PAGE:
Gut microbes help prep brown bears for hibernation

Big brown bear ursus arctos By Hollingsworth John and Karen, U.S. Fish and Wildlife Service [Public domain], via Wikimedia Commons

Researchers are spending a lot of time exploring how the microbes living in our guts impact our health. In a new study published in Cell Reports, researchers wanted to know how the gut microbes of wild brown bears changes between summer and hibernation. They discovered that during the summer, the microbial species present in the gut are more diverse and are of the type that helps store energy. In fact, when the research team gave the microbes to rodents, the rodents gained weight. This seasonal variation in the species of microbes may be what helps prevent bears from developing diabetes or other disorders as they gain weight.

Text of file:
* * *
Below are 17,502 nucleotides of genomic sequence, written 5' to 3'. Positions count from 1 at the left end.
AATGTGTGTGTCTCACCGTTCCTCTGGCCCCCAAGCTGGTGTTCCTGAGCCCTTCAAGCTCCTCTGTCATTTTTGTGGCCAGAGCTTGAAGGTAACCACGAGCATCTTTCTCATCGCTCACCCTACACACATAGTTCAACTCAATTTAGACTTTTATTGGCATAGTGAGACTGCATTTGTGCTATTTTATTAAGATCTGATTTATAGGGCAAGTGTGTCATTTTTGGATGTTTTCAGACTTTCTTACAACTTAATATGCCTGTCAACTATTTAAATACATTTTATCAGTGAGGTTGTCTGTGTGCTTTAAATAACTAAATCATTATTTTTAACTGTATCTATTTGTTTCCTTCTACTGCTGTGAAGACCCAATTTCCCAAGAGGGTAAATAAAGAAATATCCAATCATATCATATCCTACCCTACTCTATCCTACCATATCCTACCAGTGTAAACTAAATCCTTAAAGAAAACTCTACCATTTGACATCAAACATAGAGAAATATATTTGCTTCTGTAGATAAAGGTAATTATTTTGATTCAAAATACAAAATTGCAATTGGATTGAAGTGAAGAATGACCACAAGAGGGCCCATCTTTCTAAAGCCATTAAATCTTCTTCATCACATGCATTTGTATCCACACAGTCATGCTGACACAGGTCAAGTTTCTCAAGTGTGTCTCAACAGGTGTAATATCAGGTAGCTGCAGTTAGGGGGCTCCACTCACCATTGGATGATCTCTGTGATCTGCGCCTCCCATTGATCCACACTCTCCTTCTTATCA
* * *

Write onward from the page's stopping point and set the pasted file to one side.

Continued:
These findings are also really interesting as there has been a report of weight gain in a patient after having received a fecal transplant from an overweight donor (Alang and Kelly, 2015). So naturally, researchers are currently exploring whether "poop pills" from healthy donors can promote weight loss in obese subjects:

Sources:

Alang N, Kelly CR. Weight Gain After Fecal Microbiota Transplantation. Open Forum Infect Dis 2(1): 2015. doi: 10.1093/ofid/ofv004

Sommer F, Ståhlman M, Ilkayeva O, Arnemo JM,  Kindberg J, Josefsson J, Newgard CB, Fröbert O, Bäckhed F. The Gut Microbiota Modulates Energy Metabolism in the Hibernating Brown Bear Ursus arctos. Cell Resports. DOI: http://dx.doi.org/10.1016/j.celrep.2016.01.026

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